caveolin-1.When tested inE10 cellswhere thereare no confounding issues related to the pre-sence of endothelial cells that are early targetsofhyperoxic injury, caveolin-1mRNAis increas-ed (�2.5�) by hyperoxia. The magnitude ofincreased T1a and AQP-5 mRNAs in E10 cellsapproaches that in the intact lung (T1a, �4�;AQP-5, �3�), suggesting that these cells likelycontain many of the requisite signaling mole-cules and co-factors that mediate transcrip-tional responses in the lung. Studies of E10cells also strongly support the conclusion thatincreases in the type I cellmRNAs are the resultof direct effects on hyperoxia on type I cells andare not likely to be mediated by secondarystimuli arising from the vasculature, other lungcells, or other organs.There appears to be discrepancy in the time
course of T1a expression between whole lungand lung cell lines. By EMSA there is increas-ed Sp1 binding of E10 cell proteins to the
T1a promoter at 4 h, but there is not a signi-ficant increase in T1a mRNA in whole lung forabout 48 h. However, analysis of whole lungmRNA would not be expected to be sensitiveenough to detect early changes in mRNA levelsin a cell population that comprises only about10% of the total cell population. A more likelyexplanation is that, in animals, there is acomplex molecular environment designed tothwart oxidative attacks consisting antioxidantenzymes, cytoplasmic buffers, high levels ofglutathione, and surfactant proteins �A and�D that prevents molecular signaling for sometimeuntil overpowered.Most of theseprotectivemolecules would not be present in E10 cells,perhaps leading to more immediate cellularresponses.
The specificmolecular functions of T1a, AQP-5, and caveolin-1, are not well understood interms of alveolar biology. T1a knock-out micefail to form many type I cells during pre-natallung development and die at birth (term) ofrespiratory failure [Ramirez et al., 2003]. Theseanimals show evidence of increased peripherallung cell proliferation, suggesting that T1a and/or type I cells contribute to a signaling pathwaythat regulates peripheral lung cell division intheperinatal period.AQP-5nullmiceareviable,able to resorb alveolar fluid at birth andalveolaredemafluid in adults [Ma et al., 2000], and showlittle evidence of defective lung structure orfunction postnatally, although in other organsAQP-5 protein regulates fluid fluxes [Ma et al.,1999]. Loss of caveolin-1 in mutant mice resultsin lung fibrosis and increased proliferation ofalveolar capillary endothelial cells [Drab et al.,2001; Razani et al., 2001]. Given that the func-tions of these proteins in normal type I cellsare uncertain, the cellular consequences of in-creased expression in hyperoxia are entirelyspeculative.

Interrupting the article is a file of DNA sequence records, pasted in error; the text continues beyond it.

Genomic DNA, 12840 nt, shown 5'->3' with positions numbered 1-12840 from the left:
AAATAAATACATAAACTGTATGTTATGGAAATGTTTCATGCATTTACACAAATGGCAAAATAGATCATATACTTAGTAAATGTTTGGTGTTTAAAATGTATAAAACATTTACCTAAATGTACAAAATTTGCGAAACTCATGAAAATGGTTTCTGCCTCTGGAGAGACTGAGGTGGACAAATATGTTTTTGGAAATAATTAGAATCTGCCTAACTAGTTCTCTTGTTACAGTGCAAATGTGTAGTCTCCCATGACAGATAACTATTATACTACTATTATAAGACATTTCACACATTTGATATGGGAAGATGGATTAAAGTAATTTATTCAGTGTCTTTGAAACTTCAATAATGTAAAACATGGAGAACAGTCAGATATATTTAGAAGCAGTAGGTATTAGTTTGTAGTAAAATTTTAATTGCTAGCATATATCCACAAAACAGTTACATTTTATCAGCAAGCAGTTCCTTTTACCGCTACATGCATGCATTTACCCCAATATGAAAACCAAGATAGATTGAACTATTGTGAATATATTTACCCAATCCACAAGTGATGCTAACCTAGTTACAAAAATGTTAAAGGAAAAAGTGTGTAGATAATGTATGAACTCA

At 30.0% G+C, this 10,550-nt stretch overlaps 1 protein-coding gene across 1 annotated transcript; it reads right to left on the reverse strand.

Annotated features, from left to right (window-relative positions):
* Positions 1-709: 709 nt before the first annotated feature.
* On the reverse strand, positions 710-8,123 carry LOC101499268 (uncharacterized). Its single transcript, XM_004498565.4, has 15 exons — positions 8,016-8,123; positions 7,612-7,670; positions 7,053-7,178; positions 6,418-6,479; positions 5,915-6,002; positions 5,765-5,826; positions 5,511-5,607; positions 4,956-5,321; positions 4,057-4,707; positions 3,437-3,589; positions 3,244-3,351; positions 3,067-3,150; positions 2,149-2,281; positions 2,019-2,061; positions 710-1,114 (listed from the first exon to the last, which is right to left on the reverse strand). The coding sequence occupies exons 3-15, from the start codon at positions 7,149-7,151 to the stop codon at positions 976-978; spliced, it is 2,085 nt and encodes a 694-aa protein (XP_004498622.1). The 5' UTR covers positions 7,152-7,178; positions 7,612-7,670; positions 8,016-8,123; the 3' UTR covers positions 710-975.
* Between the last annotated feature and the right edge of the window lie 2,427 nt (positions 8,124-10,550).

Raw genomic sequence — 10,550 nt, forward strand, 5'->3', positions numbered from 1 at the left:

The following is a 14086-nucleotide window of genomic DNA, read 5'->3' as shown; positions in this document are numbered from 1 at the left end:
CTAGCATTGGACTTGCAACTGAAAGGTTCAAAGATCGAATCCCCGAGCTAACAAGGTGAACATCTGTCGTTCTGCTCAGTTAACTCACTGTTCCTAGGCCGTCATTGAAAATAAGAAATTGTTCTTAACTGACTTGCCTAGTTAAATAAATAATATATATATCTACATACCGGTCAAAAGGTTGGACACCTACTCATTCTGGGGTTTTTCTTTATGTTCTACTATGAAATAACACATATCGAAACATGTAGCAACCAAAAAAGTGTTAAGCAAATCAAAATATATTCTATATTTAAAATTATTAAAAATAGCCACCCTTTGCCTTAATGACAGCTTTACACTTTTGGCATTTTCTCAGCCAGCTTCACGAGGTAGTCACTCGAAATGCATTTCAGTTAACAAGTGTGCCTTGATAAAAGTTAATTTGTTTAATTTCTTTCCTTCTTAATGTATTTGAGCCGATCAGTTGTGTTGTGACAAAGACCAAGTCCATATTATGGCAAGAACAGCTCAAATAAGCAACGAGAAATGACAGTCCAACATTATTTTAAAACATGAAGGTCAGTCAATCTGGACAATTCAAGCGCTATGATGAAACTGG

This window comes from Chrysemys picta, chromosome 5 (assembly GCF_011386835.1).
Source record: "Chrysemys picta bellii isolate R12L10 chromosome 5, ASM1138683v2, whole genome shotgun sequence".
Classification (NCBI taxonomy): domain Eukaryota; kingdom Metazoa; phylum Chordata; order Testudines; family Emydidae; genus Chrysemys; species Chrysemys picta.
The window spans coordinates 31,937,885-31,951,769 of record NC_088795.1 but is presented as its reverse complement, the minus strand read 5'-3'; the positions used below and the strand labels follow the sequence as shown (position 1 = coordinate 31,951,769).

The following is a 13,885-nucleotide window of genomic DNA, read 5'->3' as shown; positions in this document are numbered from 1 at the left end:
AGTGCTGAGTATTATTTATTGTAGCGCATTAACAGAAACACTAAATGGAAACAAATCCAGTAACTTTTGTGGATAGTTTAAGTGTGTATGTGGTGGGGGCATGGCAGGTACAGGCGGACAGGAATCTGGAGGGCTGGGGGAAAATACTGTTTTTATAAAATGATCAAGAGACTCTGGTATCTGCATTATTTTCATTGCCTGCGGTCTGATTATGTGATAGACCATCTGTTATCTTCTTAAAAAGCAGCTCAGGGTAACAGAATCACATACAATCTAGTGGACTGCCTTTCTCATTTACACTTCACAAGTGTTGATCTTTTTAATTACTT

These molecular responses appear to be gen-erally dissociated in their timing from thehyperoxia-induced changes in lung cell popula-tions reported by others. Although details ofthe hyperoxic exposures differ considerablybetween studies, some studies show no changeor a modest decrease in type I cell number by40–60 h of hyperoxia with an increase in type IIcells at about 7 days. We would expect to see achange in expression of type I cell genes as thepost-proliferative type II cells differentiatetowards the type I cell phenotype. That thesegenes respond relatively early in the hyperoxic
Hyperoxia Induced Gene Activation by Sp Proteins 899
exposure leads us towonder if theT1aandAQP-5 proteins provide molecular functions thathelp protect the type I cell against an on-goinginjury.
We thank Ms. Anne Hinds for the excellentimmunohistochemistry, Dr. Jerome S. Brodyfor thoughtful comments on this study, Dr. J.A.Whitsett (University of Cincinnati, Cincinnati,OH) for the MLE cells, Dr. Al Malkinson(University of Colorado, Denver, CO) and Dr.Randy Ruch (Medical College of Ohio, Toledo,OH) for the E10 cells, and Dr. Andrew Farr(University of Washington, Seattle, WA) for themonoclonal antibody against T1a.